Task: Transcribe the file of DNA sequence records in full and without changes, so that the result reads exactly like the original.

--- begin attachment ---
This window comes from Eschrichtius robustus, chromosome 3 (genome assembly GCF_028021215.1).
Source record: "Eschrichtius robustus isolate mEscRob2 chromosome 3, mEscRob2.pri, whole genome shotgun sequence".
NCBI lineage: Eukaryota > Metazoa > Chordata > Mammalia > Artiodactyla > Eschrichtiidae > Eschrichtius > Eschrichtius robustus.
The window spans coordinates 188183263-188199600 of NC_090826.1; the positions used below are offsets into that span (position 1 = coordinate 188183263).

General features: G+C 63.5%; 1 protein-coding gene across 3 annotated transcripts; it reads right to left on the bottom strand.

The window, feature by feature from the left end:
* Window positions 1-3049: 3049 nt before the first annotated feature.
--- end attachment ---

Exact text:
This window comes from Eschrichtius robustus, chromosome 3 (genome assembly GCF_028021215.1).
Source record: "Eschrichtius robustus isolate mEscRob2 chromosome 3, mEscRob2.pri, whole genome shotgun sequence".
NCBI lineage: Eukaryota > Metazoa > Chordata > Mammalia > Artiodactyla > Eschrichtiidae > Eschrichtius > Eschrichtius robustus.
The window spans coordinates 188183263-188199600 of NC_090826.1; the positions used below are offsets into that span (position 1 = coordinate 188183263).

General features: G+C 63.5%; 1 protein-coding gene across 3 annotated transcripts; it reads right to left on the bottom strand.

The window, feature by feature from the left end:
* Window positions 1-3049: 3049 nt before the first annotated feature.